Well, at least main Horseshittter Matt Whitehurst does. The following interview he did with the Washington Post is a few weeks old, but Brooklyn Vegan unearthed it today and we thought it was too amusing not to share, especially because, as mentioned, Wavves is such a polarizing figure. Whitehurst also goes on a one-man mission about the popularization of lo-fi (Robert Pollard just pointed at his 1992 calendar), but seems to forget that he took part in that MTV’s dorky intro-to-lo-fi spot last year, along with No Age and sundry other acts who’ve since become more popular. Still, I do like Psychedelic Horseshit OK and it makes for good reading, especially because not enough bands harsh on each other in print these days.
Washington Post: Do you like coming down here and playing 13 shows in four days?
Matt Whitehurst: Yes. I just like playing with different people. It’s always the same crowds when we go on tour and [expletive]. They wanna come out and see Vivian Girls or Wavves or some [expletive]. And we get up there and freak ’em out. So down here it’s kind of nice. People don’t know what to expect.
Washington Post: Vivian Girls, Wavves – why is everyone in a lo-fi band now?
MW: I have no idea. I don’t know. It became in vogue sometime in the last year due to a few figureheads talking a bunch of [expletive] on Terminal Boredom. And now it’s exploded into this thing there where Wavves is getting $30,000 to [expletive] crank out this [expletive] generic [expletive].
Washington Post: There’s a lot of one-person things now.
MW: Right it’s one person with GarageBand and a few chords and like — Wavves to me sounds like [expletive] TV on the Radio. That band sucks [expletive]. It’s one of the worst bands to get popular in a long time. They [expletive] trump No Age because I think it’s worse than No Age. No Age is just like, [expletive]. It’s really [expletive].
Washington Post: But you’re playing at least one show with Wavves down here.
MW: Three of them, yeah.
Washington Post: So how do you reconcile that?
MW: We made “Wavves Suxx” t-shirts with it spelled S-U-X-X. We got tons of people taking pictures with us in those. People are all into it. And actually Wavves came up to our drummer and our drummer had no idea it was Wavves. And Wavves took like six pictures with Rich with the “Wavves Suxx” t-shirt on. So, you know, that little [expletive]’s probably into it or something. And is probably like, Oh, it’s like hip-hop, man!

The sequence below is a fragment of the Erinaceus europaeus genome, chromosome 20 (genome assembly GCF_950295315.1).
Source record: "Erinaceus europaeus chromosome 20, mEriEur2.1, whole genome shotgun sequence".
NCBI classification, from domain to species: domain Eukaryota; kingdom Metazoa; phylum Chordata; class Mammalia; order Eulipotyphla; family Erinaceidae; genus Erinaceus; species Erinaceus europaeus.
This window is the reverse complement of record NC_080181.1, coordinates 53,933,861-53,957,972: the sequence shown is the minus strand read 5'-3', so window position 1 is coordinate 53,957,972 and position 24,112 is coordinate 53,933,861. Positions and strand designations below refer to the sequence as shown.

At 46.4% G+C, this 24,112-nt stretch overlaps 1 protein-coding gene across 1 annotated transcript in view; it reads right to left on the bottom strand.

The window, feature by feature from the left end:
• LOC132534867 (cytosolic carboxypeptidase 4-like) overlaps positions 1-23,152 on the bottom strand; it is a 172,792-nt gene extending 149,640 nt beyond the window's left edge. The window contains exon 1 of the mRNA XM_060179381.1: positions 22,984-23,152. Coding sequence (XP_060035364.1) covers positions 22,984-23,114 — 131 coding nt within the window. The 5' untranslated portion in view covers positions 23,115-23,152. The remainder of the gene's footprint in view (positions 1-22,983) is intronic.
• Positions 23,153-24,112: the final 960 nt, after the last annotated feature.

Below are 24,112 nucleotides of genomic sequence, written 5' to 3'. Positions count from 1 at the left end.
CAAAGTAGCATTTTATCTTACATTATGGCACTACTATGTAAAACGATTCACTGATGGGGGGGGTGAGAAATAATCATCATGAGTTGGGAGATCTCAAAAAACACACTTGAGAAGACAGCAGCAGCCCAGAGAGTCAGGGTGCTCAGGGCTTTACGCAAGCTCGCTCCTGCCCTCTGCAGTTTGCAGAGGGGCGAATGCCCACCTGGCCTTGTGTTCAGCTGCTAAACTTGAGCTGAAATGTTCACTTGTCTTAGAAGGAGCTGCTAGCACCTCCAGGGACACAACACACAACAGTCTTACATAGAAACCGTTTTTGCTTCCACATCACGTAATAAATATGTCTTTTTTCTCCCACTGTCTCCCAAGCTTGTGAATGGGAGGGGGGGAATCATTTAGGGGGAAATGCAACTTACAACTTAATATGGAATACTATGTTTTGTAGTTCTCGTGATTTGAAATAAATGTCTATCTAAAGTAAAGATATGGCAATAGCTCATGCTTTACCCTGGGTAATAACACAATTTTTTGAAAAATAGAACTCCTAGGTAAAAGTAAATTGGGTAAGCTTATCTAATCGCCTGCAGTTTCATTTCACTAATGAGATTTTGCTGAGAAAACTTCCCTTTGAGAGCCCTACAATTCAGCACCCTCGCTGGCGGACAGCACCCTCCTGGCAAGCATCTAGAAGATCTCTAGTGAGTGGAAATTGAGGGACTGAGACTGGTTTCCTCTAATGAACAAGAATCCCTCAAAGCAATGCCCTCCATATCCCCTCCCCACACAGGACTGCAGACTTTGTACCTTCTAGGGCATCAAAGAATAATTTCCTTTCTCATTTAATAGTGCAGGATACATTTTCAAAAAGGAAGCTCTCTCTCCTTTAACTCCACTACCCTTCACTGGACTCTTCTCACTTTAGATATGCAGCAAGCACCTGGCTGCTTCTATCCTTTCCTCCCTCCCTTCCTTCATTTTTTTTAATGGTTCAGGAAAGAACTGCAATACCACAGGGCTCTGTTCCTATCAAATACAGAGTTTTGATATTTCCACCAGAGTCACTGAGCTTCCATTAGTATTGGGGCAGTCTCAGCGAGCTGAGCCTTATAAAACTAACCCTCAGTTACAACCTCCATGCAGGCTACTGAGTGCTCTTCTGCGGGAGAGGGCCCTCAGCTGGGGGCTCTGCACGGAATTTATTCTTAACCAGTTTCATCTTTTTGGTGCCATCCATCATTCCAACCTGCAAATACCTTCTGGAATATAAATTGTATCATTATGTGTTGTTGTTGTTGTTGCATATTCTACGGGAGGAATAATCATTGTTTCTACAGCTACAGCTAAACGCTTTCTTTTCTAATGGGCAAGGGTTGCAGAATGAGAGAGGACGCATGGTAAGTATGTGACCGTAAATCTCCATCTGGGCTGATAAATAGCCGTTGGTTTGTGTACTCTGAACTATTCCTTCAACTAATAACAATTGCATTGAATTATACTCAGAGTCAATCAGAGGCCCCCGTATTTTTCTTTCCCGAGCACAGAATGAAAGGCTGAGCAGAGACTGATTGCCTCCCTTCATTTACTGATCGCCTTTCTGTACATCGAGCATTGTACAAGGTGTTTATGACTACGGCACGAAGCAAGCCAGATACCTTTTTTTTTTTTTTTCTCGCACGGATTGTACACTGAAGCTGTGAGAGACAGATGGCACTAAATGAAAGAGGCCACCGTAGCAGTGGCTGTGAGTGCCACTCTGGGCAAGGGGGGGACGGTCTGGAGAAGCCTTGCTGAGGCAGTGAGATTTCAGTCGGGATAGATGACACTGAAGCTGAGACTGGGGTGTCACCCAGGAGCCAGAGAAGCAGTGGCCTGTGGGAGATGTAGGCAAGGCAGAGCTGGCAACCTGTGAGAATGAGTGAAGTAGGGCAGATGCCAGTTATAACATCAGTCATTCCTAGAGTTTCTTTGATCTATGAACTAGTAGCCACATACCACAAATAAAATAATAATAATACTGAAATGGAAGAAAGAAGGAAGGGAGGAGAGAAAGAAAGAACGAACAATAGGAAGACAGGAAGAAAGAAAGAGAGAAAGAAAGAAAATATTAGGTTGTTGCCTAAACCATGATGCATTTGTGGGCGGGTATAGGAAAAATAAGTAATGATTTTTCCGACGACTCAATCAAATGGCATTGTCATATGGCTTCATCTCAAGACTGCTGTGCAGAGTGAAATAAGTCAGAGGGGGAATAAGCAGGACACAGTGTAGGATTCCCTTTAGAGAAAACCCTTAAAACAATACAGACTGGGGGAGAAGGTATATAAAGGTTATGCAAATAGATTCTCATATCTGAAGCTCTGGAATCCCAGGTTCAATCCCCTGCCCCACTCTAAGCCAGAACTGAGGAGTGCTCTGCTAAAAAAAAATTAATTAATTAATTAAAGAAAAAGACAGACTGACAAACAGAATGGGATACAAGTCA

Washington Post: People could know nothing about you but your band name and it would be pretty easy to figure out you’re probably not going to be indie rock superstars.
MW: I guess not. We’d love to be but I guess we picked the wrong name for that. We should have named ourselves Wavves. We’d be rich now if we would’ve. We’re better than Wavves, he does the same kind of [expletive].
They forgot about Fucked Up and a few other “Fuck” bands (and Seth is curious about Anal Cunt’s career), but then they talk a bit about lo-fi before zeroing back in on Wavves.
Washington Post: Do you think it’ll be fleeting, or will these bands maintain fans?
MW: I don’t know. Honestly I hope so because somehow if those [expletive][expletive]-[expletive] bands, by default, are like the leaders of the lo-fi movement now and we’re somehow under that umbrella because we made a lo-fi album. So it’s like, if those bands [expletive] don’t do good, I’m going to hunt them down and kill them because that’s the end of us. They’re [expletive] representing a bunch of good bands. Somehow the [expletive] bands get to represent the good bands. But it’s like that all through [expletive] history. Psychedelic Horse[expletive] – I think we’re better than Wavves, for sure….
I don’t care if people like Psychedelic Horse[expletive]. It’s for me. It’s for me to make music that I like. I don’t give a [expletive] if anybody likes it. Those bands, they’re all about like, Oh, we’re girls! Or, Oh, we’re skaters! Or, Oh, we’re California bros! Yeah, but, can you write a good song? No. You [expletive] put a couple chords together – I don’t know. I shouldn’t be talking so much [expletive] in an interview about Psychedelic Horse[expletive]. But it’s so prevalent now, everybody’s getting a [expletive] about all these bands…
Washington Post: Anyway, so you think this will make it harder for the “good” bands to break through?
MW: Well now it’s like if we make a record people are gonna be like, Oh, this Psychedelic Horse[expletive] record sounds like Wavves! Because it’s lo-fi! No. No, it doesn’t sound like Wavves. Wavves sounds like TV on the Radio, which [expletive] sounds like some really bad [expletive].
Washington Post: Yeah, I don’t really get that band, they’re not the worst.
MW: It’s just like Wavves if he had some black dudes and a full band.
He sees Wavves everywhere. He should never go to the ocean. There’s much more, including talk of Blank Dogs, Times New Viking and, yes, WAVVES, at The Washington Post. To be fair to Whitehurst, at one point the interviewer asks if lo-fi is the new grunge, so either we’re dealing with instigation or an example of why nobody reads newspapers anymore.
[Photo via theivorytower.]
UPDATE: Let’s at least hear Wavves’ side, from a Village Voice interview published today…
VV: But your music has a lot in common with Dick Dale, and you’ve cited the Beach Boys as an influence. How big of an influence is surf rock?
WAVVES: Musically, …the Beach Boys… I’m sorry, I don’t understand the question. I’m really high right now.